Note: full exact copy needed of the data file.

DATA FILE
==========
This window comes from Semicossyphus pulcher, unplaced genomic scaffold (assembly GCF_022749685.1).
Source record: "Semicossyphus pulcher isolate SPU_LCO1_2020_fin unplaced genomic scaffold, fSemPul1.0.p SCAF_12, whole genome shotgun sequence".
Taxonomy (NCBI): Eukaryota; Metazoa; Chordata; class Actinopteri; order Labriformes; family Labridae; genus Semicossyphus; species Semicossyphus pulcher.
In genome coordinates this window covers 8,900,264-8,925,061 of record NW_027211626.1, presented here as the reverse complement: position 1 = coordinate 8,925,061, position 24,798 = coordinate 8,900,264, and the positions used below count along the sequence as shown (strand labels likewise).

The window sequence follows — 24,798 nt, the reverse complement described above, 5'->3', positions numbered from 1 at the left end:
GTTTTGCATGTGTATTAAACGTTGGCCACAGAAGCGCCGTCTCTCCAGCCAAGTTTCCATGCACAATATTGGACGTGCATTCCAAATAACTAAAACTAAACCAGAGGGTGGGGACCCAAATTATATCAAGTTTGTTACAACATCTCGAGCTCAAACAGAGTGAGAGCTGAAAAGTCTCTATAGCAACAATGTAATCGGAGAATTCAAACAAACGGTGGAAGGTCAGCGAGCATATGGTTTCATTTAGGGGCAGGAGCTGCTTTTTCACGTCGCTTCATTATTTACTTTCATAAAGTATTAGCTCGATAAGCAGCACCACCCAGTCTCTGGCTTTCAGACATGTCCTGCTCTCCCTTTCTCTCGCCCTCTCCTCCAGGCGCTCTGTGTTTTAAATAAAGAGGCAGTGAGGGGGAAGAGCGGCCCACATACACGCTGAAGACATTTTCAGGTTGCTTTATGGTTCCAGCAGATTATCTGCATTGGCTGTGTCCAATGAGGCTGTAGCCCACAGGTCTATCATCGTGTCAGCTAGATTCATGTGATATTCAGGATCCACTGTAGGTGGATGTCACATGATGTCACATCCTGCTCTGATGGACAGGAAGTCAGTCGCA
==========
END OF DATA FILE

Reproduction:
This window comes from Semicossyphus pulcher, unplaced genomic scaffold (assembly GCF_022749685.1).
Source record: "Semicossyphus pulcher isolate SPU_LCO1_2020_fin unplaced genomic scaffold, fSemPul1.0.p SCAF_12, whole genome shotgun sequence".
Taxonomy (NCBI): Eukaryota; Metazoa; Chordata; class Actinopteri; order Labriformes; family Labridae; genus Semicossyphus; species Semicossyphus pulcher.
In genome coordinates this window covers 8,900,264-8,925,061 of record NW_027211626.1, presented here as the reverse complement: position 1 = coordinate 8,925,061, position 24,798 = coordinate 8,900,264, and the positions used below count along the sequence as shown (strand labels likewise).

The window sequence follows — 24,798 nt, the reverse complement described above, 5'->3', positions numbered from 1 at the left end:
GTTTTGCATGTGTATTAAACGTTGGCCACAGAAGCGCCGTCTCTCCAGCCAAGTTTCCATGCACAATATTGGACGTGCATTCCAAATAACTAAAACTAAACCAGAGGGTGGGGACCCAAATTATATCAAGTTTGTTACAACATCTCGAGCTCAAACAGAGTGAGAGCTGAAAAGTCTCTATAGCAACAATGTAATCGGAGAATTCAAACAAACGGTGGAAGGTCAGCGAGCATATGGTTTCATTTAGGGGCAGGAGCTGCTTTTTCACGTCGCTTCATTATTTACTTTCATAAAGTATTAGCTCGATAAGCAGCACCACCCAGTCTCTGGCTTTCAGACATGTCCTGCTCTCCCTTTCTCTCGCCCTCTCCTCCAGGCGCTCTGTGTTTTAAATAAAGAGGCAGTGAGGGGGAAGAGCGGCCCACATACACGCTGAAGACATTTTCAGGTTGCTTTATGGTTCCAGCAGATTATCTGCATTGGCTGTGTCCAATGAGGCTGTAGCCCACAGGTCTATCATCGTGTCAGCTAGATTCATGTGATATTCAGGATCCACTGTAGGTGGATGTCACATGATGTCACATCCTGCTCTGATGGACAGGAAGTCAGTCGCA